Icon and Broadway Alum Raquel Welch Passes Away at 82 | Playbill

Obituaries Icon and Broadway Alum Raquel Welch Passes Away at 82

Ms. Welch was one of the most popular sex symbols of the 1960s.

Actor Raquel Welch, who redefined the image of a Hollywood sex symbol in the 1960s, passed away February 15. She was 82. The news was confirmed to The New York Times by Welch's son, Damon Welch.

Born Jo Raquel Tejada September 5, 1940, in Chicago, Illinois, Ms. Welch was the first child of a Bolivian aerospace engineer, Armando, and the English descended Josephine Sarah Hall. When Ms. Welch was two, the family moved to San Diego, California, where Ms. Welch was soon enrolled in dance classes, initially pursuing a career as a professional dancer before being told at 17 that she did not possess the right body type for a career in ballet.

Ms. Welch's natural figure became an asset, however, when she shifted her focus toward the pageant circuit. At 14, she won her first regional titles as Miss Photogenic and Miss Contour, later winning Miss La Jolla, Miss San Diego, and eventually, the state title of Maid of California. 

Ms. Welch was able to parlay this beauty pageant career into work as an actress, attending San Diego State College on a theatre arts scholarship. While enrolled, she married her high school sweetheart, James Welch, and would use his last name as her professional surname for the rest of her life. The pair separated after the birth of two children, Damon and Tahnee, with Ms. Welch moving to Dallas, Texas to support her children through work as a cocktail waitress and a model for Neiman Marcus.

In 1963, Ms. Welch moved her family back to California, where she teamed up with agent Patrick Curtis to devise a plan to turn her into the sex symbol of the decade. In order to avoid stereotypical casting, Mr. Curtis convinced Ms. Welch to continue to lose her ex husbands last name rather than reverting to her Latiné maiden name, and the pair quickly began to build a public image for Ms. Welch that was equal parts strong and sensual. 

After small roles in A House Is Not A Home and the Elvis Presley picture Roustabout, Ms. Welch was featured in a LIFE Magazine spread, which caught the attention of producers at 20th Century Fox, who signed her to a nonexclusive seven year contract. While the studio urged her to change her first name to Debbie to further minimize her South American identity, she resisted, and the unique power of her first name became a calling card throughout her career.

In 1966, Ms. Welch appeared in One Million Years B.C., and a production still of her in a fur bikini caused a sensation, becoming one of the most popular posters of all time, and catapulting her to the position of the pinup girl of the decade. Through her image, the American sex symbol stereotype transitioned from the blonde bombshell to the smoldering brunette, with Ms. Welch immediately drawing comparisons in visual power to Marilyn Monroe. Ms. Welch immediately capitalized on the attention, working with Ms. Curtis to control her narrative as a sex symbol in order to reach the level of stardom to which she aspired. In time, the pair would form their own production studio; Curtwel.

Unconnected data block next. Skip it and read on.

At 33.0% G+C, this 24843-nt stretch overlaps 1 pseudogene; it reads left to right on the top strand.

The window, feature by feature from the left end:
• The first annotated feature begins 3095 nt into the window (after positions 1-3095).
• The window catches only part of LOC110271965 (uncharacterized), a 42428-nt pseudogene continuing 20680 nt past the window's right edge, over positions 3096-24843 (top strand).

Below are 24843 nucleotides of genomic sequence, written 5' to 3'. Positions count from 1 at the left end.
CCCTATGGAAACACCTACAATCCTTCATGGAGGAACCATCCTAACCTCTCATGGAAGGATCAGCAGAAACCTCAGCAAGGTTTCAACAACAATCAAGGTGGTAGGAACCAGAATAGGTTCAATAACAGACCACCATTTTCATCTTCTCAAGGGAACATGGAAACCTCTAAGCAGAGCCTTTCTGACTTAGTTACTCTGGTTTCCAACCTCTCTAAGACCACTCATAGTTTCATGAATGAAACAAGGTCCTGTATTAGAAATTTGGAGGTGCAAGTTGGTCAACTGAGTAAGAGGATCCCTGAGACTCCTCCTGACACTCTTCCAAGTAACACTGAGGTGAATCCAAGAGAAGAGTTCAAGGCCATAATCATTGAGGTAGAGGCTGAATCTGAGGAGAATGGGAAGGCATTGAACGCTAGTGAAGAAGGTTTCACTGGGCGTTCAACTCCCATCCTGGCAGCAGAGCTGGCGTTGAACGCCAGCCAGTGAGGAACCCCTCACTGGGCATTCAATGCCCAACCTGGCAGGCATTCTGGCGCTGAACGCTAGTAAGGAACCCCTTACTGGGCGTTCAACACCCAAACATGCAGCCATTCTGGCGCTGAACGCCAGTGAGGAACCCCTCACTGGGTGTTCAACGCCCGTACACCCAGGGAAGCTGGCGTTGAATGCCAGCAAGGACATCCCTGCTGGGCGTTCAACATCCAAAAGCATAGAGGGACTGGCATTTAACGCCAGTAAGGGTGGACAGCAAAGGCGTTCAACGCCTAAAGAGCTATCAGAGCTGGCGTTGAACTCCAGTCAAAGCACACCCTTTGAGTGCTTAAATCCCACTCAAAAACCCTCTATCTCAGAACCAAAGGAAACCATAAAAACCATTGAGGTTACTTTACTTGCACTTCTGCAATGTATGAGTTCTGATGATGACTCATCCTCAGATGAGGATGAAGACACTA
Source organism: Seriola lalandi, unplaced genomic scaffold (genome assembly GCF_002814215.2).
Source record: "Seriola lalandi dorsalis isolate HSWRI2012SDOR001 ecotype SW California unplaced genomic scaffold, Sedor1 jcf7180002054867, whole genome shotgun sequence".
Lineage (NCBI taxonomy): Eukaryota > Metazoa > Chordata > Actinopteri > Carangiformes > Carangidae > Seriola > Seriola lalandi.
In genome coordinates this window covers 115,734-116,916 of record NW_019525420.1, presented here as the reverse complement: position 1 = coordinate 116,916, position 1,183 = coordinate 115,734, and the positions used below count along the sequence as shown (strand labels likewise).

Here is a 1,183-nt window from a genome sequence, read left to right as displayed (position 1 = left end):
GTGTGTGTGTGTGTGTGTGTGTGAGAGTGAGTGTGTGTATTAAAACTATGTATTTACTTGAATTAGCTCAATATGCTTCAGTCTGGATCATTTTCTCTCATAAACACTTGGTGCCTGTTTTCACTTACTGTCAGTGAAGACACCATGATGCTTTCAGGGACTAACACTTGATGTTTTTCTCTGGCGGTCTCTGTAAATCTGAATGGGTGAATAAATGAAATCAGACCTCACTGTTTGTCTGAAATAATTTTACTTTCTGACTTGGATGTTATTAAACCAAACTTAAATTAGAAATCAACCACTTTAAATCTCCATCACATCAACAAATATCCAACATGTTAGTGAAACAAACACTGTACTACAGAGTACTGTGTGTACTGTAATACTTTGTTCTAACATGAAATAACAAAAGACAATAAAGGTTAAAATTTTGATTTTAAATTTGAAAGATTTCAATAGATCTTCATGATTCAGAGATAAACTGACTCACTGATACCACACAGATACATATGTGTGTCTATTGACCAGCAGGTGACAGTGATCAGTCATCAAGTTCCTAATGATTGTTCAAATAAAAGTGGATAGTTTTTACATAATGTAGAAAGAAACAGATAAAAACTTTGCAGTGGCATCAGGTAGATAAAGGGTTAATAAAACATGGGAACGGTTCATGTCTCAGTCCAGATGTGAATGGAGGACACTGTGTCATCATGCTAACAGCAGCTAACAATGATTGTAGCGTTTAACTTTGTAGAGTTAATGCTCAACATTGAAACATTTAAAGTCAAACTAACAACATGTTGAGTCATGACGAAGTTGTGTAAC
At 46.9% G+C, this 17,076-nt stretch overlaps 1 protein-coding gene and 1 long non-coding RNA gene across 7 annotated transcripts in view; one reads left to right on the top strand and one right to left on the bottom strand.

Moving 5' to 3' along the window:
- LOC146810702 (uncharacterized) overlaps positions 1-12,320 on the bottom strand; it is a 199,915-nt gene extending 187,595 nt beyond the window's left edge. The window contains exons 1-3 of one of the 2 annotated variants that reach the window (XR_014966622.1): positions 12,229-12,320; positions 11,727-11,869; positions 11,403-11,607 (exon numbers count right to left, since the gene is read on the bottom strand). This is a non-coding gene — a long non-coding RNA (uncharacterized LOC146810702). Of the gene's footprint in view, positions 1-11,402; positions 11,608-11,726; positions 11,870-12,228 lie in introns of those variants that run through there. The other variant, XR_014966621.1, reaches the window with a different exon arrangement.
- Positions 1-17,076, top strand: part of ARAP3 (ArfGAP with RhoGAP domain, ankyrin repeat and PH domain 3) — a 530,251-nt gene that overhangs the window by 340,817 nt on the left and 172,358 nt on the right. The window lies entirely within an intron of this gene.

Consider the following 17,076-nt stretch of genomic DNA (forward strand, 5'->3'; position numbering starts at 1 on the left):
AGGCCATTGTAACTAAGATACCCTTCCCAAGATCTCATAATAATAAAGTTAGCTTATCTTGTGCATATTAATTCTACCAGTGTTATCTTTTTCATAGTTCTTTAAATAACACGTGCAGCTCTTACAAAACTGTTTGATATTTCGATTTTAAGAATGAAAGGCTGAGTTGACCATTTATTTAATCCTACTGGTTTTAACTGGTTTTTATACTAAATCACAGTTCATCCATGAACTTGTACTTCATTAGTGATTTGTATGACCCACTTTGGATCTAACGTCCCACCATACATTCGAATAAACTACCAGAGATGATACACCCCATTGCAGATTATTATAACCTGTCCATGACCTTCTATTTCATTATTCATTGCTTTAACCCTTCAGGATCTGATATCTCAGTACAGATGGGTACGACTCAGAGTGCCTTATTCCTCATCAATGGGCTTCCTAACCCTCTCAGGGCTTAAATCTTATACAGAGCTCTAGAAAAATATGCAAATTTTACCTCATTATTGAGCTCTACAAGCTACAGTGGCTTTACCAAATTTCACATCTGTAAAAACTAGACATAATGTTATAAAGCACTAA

On screen, Ms. Welch would star in Fathom, Bedazzled, Bandolero!, Lady in Cement, 100 Rifles, Flareup, The Magic Christian, Myra Breckenridge, The Last of Sheila, The Wild Party, and more. While producers would attempt to strongarm her into appearing nude on screen, Ms. Welch would firmly refuse, developing a shorthand to deal with so called 'sex pests' in the industry that other actors would adopt in her wake. Playboy would go on to name her the Most Desirable Woman of the 1970s.

In 1981, Ms. Welch came to Broadway, replacing Lauren Bacall in the musical Woman of the Year. Ms. Welch received rave reviews, hailing her as a showstopper and a wonderful dancer. She would take over the role for a second time in 1982 before returning to the screen. In the mid 1980s, she took MGM to court for breach of contract after they conspired to blame her for the production delays of a film adaptation of Cannery Row; Ms. Welch won more than $10 million from the lawsuit. The incident caused Ms. Welch to be blackballed by the industry, alongside her 40th birthday, which caused several producers to believe her viability as a sex symbol was behind her.

She attempted a career as a pop singer, releasing "This Girl's Back in Town" in 1987, which reached #19 on the Billboard Dance Club charts. She returned to Broadway in 1997, again as a replacement, this time for Julie Andrews in Victor/Victoria, which Ms. Welch would lead for the final month of its run.

She maintained a one-woman nightclub act in Las Vegas for many years, produced signature lines of wigs, jewelry, and skincare, and a series of health videos and books titled The Raquel Welch Total Beauty and Fitness Program, which reached multi-platinum status. In 2007, she was named a Beauty Icon by Mac Cosmetics, producing a line of beauty products emblazoned with tiger print packaging to play on the "feline sensuality" Ms. Welch was branded with during her height of fame.

Ms. Welch and Mr. Curtis married in 1967, divorcing after six years of marriage. Additionally, she was married to André Weinfeld, and restaurateur Richard Palmer. Ms. Welch is survived by her children.

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